086 Château de HautefortOne of my favorite films is Ever After (À tout jamais in French) starring Drew Barrymore and Anjelica Huston.  The settings, the music, the costumes, the acting and especially the modern retelling of the Cinderella story have stayed with me these many years.  It wasn’t until recently I learned that much of the principal photography took place in the Dordogne region of Périgord.  The scene where Prince Henry plays tennis with another courtier takes place at the Château de Fénelon while many of the other castle scenes were shot at the Château de Hautefort.  087 Château de Hautefort135 Château de Hautefort136 Château de HautefortTwo years ago, I was fortunate enough to visit Fénelon and this summer I had to opportunity to visit Hautefort.  It was a fairy tale treat walking the same courtyards, French and English gardens, and elegantly decorated rooms that could be seen in the film.  Forgive me if I say this was, by far, one of the most beautiful châteaux in the region as it is unlike any other with their medieval-style architecture.  103 Château de Hautefort099 Château de Hautefort108 Château de HautefortChâteau de Hautefort seems more like a château brought straight from the Loire region with its harmonious combination of architectural styles—Renaissance and Classical—which contributes to the building’s original and elegant appearance.  It is indeed a fine example of stately 17th century Périgord.  During the 16th and 17th centuries two architects, neither of whom were native to the Périgord region, Nicolas Rambourg (Lorraine) and Jacques Maigret (Parisian) transformed the defensive aspects of the château in keeping with the popular architectural forms found mostly in the Loire region.  140 Château de Hautefort139 Château de Hautefort133 Château de Hautefort138 Château de HautefortA former medieval château existed here in its place, with a keep, drawbridge and several towers.  123 Château de HautefortToday, the Tour de Bretagne is the only relic left of the former construction.  It dates back to the end of the 14th century or the beginning of the 15th century.  The cupola was added in 1678.  Here, the roof structure is on display to the public.  107 Château de HautefortThe beams are made from oak and chestnut.  On November 29, 1836, the famous Eugène Le Roy was born in this tower.  His parents resided here working as domestics for the owners: the Baron and Baroness of Damas.  He is most famous for his novel Jacques Le Croquant which has been made into a television movie, film and even a comic book for children.  134 Château de HautefortDuring the 9th century, the fortress belonged to the powerful viscounts of Limoges and then, to the Lords of Born who fought over its possession in the 12th century.  The most memorable was Bertran de Born, who became a famous troubadour.  It wasn’t until the late 17th century that Maigret brought symmetry to the château by building a second wing (the chapel wing) with a tower to mirror the Tour de Bretagne.  Between the two towers, a terrace was set up to give a clear view of valley and woodlands to the south.  109Château de HautefortFrom the courtyard, one overlooks part of the French gardens planted in the early 20th century by Baron Henri de Bastard and his wife who bought the château and decided to restore it.  095 Château de HautefortAs its restoration neared completion in 1968, a huge fire swept through the main building.  With support from villagers living down below, national televised fundraisers, state funding and a huge volunteer force of specialized workers, the château was completely restored.  Before passing away in 1999, the Baroness de Bastard bequeathed the château and its grounds to a foundation established especially for its future preservation.  130 Château de Hautefort132 Château de Hautefort111 Château de HautefortThe terraces of the château are laid out as French-style gardens, planted with flowers and box shrubs forming geometric patterns and offering views of the surrounding countryside.  There is even a covered path along the left of the front courtyard.  088 Château de Hautefort118 Château de Hautefort116 Château de Hautefort119 Château de Hautefort120 Château de HautefortOn the east terrace, a box hedge is planted in the form of a gushing fountain, a symbol of Baroness de Bastard’s dream of building a fountain in this spot.  Inside the château, the apartments have been carefully restored and are on view.  089 Château de Hautefort090 Château de Hautefort091 Château de HautefortOn the first floor one can visit the grand fireplace room, master bedroom, drawing room, study and a ladies bedroom.  092 Château de Hautefort093 Château de HautefortThe drawing room is decorated with Louis XVI period furniture, which includes one couch and eight armchairs covered in Beauvais tapestry.  094 Château de HautefortThe décor of this particular room, thought to be that of Marie d’Hautefort, dates from the middle of the 17th century.  The walls are covered with an indigo and bright red Le Manach fabric.  096 Château de HautefortOn the ground floor is the dining room.  The 17th century panelling that had survived the fire of 1968 was reinstalled during the renovations.  It features trompe l’œil panels decorated with cartouches framing small landscapes.  104 Château de HautefortUnderneath the chateau is an underground network of tunnels leading to the former kitchen, as well as several storage rooms and serving areas, which are found underneath the present chapel.  097 Chapelle, Château de HautefortThe Baron of Damas installed the altar in the chapel during the early 19th century while its copula was painted in trompe l’œil so that it would appear to be a coffered dome.  It center is crowned with the symbol of the Holy Trinity.126 Château de Hautefort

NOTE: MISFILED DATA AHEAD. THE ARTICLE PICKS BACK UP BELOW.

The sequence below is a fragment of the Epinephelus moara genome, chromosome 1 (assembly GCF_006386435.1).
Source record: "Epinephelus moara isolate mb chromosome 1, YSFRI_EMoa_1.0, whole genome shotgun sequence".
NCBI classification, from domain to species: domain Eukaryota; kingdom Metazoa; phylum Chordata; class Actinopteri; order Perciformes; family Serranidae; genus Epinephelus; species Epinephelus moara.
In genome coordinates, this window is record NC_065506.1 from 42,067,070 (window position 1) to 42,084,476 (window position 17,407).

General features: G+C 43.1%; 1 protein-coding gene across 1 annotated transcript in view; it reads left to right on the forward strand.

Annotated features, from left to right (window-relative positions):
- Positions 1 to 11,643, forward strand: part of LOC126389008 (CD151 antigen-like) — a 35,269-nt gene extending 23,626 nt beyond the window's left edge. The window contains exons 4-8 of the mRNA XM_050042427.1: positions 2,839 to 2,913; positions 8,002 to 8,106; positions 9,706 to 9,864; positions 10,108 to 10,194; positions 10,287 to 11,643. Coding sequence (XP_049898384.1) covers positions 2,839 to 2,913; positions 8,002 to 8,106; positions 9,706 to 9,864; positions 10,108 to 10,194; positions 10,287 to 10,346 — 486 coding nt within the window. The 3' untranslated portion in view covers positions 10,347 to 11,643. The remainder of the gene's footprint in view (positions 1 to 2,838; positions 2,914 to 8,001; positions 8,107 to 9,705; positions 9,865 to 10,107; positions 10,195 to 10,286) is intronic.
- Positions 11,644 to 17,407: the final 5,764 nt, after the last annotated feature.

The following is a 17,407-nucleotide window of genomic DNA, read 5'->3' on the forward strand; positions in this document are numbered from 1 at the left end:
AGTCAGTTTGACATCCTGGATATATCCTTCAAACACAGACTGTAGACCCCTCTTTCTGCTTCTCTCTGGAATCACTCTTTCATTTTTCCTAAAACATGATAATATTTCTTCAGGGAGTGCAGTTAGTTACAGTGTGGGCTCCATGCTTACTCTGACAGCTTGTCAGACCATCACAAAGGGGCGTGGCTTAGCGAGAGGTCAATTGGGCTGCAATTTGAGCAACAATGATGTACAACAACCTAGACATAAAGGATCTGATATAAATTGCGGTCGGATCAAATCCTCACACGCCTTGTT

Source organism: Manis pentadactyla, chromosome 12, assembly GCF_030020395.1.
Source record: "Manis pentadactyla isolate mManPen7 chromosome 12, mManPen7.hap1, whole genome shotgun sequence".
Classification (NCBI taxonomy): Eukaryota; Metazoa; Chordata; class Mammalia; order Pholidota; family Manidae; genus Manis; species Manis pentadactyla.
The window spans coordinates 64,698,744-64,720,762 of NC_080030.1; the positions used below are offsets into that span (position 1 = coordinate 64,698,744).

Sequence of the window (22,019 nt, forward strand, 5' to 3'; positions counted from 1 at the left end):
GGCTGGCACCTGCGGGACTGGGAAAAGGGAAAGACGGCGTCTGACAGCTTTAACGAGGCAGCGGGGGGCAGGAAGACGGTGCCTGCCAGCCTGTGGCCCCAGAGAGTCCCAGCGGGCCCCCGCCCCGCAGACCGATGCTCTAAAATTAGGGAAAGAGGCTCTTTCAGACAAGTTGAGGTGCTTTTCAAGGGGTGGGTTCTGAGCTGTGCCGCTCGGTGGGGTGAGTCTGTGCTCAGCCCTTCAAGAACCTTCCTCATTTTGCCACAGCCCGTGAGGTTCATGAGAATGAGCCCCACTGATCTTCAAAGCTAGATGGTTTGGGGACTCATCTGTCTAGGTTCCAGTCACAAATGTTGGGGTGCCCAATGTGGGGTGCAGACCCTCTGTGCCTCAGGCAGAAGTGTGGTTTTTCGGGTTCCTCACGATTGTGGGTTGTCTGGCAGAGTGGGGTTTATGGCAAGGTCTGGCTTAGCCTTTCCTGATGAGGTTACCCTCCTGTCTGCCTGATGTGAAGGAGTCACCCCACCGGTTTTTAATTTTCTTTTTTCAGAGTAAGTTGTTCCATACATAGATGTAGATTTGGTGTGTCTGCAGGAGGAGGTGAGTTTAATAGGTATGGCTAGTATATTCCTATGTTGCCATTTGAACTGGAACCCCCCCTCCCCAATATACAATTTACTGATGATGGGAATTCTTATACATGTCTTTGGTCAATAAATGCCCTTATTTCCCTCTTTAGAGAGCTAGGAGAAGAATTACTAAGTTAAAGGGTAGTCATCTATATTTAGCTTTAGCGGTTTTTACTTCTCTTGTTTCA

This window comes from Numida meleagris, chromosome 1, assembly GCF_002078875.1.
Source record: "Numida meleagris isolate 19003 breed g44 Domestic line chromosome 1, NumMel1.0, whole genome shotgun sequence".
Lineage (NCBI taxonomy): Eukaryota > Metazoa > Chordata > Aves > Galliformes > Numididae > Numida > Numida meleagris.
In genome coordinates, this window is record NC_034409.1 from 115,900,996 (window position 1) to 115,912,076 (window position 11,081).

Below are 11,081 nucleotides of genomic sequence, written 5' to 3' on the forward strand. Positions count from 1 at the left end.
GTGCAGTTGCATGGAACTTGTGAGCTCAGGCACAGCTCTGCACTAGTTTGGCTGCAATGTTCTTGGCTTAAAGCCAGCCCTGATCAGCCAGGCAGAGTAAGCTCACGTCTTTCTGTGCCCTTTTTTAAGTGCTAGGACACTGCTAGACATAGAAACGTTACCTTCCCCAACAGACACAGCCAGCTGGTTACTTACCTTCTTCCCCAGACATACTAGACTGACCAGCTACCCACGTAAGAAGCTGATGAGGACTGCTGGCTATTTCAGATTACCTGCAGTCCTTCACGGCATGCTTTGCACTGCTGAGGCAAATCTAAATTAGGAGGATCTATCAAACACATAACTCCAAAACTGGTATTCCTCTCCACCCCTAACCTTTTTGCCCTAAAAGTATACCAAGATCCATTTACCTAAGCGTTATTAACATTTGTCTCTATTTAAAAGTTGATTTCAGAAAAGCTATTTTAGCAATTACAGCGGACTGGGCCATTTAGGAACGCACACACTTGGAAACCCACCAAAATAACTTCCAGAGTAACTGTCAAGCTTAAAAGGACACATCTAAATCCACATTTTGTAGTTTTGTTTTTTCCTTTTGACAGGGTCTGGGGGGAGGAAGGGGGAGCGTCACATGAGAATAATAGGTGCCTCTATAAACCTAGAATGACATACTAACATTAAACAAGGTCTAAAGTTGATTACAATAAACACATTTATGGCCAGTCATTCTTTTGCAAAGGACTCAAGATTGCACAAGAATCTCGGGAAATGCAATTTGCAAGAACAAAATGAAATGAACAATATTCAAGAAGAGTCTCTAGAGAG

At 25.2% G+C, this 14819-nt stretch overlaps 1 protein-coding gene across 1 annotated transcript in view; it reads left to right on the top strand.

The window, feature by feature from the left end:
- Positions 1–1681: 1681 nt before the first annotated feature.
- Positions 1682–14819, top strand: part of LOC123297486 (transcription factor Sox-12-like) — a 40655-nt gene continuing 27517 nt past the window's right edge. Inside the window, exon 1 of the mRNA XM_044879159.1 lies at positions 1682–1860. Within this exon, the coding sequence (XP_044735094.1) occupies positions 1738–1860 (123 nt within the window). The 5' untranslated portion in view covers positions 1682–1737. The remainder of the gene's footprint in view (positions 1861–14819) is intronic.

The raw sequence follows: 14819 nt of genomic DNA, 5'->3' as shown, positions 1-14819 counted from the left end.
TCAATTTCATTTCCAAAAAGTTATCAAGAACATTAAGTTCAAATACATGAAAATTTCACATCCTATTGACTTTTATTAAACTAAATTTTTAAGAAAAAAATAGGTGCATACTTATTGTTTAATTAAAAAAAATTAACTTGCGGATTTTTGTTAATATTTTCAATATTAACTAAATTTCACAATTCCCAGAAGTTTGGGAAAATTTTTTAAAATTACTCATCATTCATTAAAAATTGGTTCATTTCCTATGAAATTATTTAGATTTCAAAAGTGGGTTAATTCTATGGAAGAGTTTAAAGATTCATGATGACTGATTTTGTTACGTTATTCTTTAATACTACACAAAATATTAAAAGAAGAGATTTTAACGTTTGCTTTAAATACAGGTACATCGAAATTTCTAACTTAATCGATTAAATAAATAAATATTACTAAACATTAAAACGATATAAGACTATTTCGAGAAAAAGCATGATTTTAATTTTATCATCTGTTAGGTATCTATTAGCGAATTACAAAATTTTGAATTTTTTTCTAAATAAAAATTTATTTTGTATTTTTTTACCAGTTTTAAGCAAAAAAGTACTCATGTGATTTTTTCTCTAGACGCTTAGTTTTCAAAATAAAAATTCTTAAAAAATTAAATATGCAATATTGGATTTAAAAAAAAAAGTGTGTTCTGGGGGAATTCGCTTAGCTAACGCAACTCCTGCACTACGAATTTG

Repost 0